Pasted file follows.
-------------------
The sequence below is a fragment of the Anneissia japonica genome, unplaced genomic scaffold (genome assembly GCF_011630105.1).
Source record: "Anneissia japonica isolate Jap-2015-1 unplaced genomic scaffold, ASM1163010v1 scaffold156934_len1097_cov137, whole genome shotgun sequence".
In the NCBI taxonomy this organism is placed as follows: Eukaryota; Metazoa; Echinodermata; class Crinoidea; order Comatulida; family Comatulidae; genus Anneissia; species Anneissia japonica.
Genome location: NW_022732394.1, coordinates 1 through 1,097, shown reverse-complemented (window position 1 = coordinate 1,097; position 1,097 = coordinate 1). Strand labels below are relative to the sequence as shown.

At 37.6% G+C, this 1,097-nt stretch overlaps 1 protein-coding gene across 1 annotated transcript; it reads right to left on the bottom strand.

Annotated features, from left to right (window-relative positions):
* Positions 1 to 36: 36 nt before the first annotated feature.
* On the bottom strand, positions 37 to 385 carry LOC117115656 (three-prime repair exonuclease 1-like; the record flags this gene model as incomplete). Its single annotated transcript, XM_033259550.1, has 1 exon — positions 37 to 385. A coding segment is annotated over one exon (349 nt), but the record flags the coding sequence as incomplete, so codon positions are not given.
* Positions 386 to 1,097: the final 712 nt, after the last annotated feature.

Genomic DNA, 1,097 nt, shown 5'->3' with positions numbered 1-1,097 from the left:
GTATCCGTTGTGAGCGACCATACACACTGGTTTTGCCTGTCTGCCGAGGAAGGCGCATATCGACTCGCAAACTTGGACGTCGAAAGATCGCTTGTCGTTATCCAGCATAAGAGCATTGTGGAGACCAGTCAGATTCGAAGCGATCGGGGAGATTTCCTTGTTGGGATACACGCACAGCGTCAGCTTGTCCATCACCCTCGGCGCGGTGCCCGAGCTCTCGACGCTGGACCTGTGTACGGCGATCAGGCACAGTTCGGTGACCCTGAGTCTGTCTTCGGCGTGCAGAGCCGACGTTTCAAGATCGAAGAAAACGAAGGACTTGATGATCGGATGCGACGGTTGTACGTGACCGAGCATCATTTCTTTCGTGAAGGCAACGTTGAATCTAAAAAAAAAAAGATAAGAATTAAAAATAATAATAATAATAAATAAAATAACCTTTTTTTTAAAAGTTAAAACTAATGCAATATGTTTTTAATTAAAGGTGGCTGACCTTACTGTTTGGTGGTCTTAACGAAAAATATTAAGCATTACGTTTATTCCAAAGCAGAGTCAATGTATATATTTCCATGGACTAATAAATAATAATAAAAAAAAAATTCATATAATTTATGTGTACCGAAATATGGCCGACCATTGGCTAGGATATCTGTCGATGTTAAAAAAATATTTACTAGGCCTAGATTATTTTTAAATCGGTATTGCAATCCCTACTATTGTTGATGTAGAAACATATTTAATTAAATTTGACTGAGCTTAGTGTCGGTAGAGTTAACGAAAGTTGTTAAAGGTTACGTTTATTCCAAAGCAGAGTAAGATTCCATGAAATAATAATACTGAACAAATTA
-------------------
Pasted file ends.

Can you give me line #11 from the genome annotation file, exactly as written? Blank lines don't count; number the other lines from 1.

GTATCCGTTGTGAGCGACCATACACACTGGTTTTGCCTGTCTGCCGAGGAAGGCGCATATCGACTCGCAAACTTGGACGTCGAAAGATCGCTTGTCGTTATCCAGCATAAGAGCATTGTGGAGACCAGTCAGATTCGAAGCGATCGGGGAGATTTCCTTGTTGGGATACACGCACAGCGTCAGCTTGTCCATCACCCTCGGCGCGGTGCCCGAGCTCTCGACGCTGGACCTGTGTACGGCGATCAGGCACAGTTCGGTGACCCTGAGTCTGTCTTCGGCGTGCAGAGCCGACGTTTCAAGATCGAAGAAAACGAAGGACTTGATGATCGGATGCGACGGTTGTACGTGACCGAGCATCATTTCTTTCGTGAAGGCAACGTTGAATCTAAAAAAAAAAAGATAAGAATTAAAAATAATAATAATAATAAATAAAATAACCTTTTTTTTAAAAGTTAAAACTAATGCAATATGTTTTTAATTAAAGGTGGCTGACCTTACTGTTTGGTGGTCTTAACGAAAAATATTAAGCATTACGTTTATTCCAAAGCAGAGTCAATGTATATATTTCCATGGACTAATAAATAATAATAAAAAAAAAATTCATATAATTTATGTGTACCGAAATATGGCCGACCATTGGCTAGGATATCTGTCGATGTTAAAAAAATATTTACTAGGCCTAGATTATTTTTAAATCGGTATTGCAATCCCTACTATTGTTGATGTAGAAACATATTTAATTAAATTTGACTGAGCTTAGTGTCGGTAGAGTTAACGAAAGTTGTTAAAGGTTACGTTTATTCCAAAGCAGAGTAAGATTCCATGAAATAATAATACTGAACAAATTA